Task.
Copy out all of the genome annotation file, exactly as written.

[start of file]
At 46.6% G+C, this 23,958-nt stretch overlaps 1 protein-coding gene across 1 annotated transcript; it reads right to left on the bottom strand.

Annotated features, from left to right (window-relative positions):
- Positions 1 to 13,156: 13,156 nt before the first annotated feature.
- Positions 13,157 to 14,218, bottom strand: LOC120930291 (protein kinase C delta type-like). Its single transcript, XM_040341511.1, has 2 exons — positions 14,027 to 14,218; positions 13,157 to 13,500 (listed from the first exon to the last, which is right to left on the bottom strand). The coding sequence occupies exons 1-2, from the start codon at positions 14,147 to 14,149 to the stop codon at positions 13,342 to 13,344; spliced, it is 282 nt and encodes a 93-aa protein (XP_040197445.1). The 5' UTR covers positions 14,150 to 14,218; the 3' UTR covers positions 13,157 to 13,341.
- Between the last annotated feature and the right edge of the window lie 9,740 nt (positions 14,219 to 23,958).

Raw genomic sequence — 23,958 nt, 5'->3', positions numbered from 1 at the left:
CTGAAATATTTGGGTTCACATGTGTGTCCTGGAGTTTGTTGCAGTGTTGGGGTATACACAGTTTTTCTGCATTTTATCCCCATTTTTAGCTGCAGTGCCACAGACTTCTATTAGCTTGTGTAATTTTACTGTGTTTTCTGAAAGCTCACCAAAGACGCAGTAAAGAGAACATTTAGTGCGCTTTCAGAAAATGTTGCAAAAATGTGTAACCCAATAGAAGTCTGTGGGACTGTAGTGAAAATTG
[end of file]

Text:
At 46.6% G+C, this 23,958-nt stretch overlaps 1 protein-coding gene across 1 annotated transcript; it reads right to left on the bottom strand.

Annotated features, from left to right (window-relative positions):
- Positions 1 to 13,156: 13,156 nt before the first annotated feature.
- Positions 13,157 to 14,218, bottom strand: LOC120930291 (protein kinase C delta type-like). Its single transcript, XM_040341511.1, has 2 exons — positions 14,027 to 14,218; positions 13,157 to 13,500 (listed from the first exon to the last, which is right to left on the bottom strand). The coding sequence occupies exons 1-2, from the start codon at positions 14,147 to 14,149 to the stop codon at positions 13,342 to 13,344; spliced, it is 282 nt and encodes a 93-aa protein (XP_040197445.1). The 5' UTR covers positions 14,150 to 14,218; the 3' UTR covers positions 13,157 to 13,341.
- Between the last annotated feature and the right edge of the window lie 9,740 nt (positions 14,219 to 23,958).

Raw genomic sequence — 23,958 nt, 5'->3', positions numbered from 1 at the left:
CTGAAATATTTGGGTTCACATGTGTGTCCTGGAGTTTGTTGCAGTGTTGGGGTATACACAGTTTTTCTGCATTTTATCCCCATTTTTAGCTGCAGTGCCACAGACTTCTATTAGCTTGTGTAATTTTACTGTGTTTTCTGAAAGCTCACCAAAGACGCAGTAAAGAGAACATTTAGTGCGCTTTCAGAAAATGTTGCAAAAATGTGTAACCCAATAGAAGTCTGTGGGACTGTAGTGAAAATTG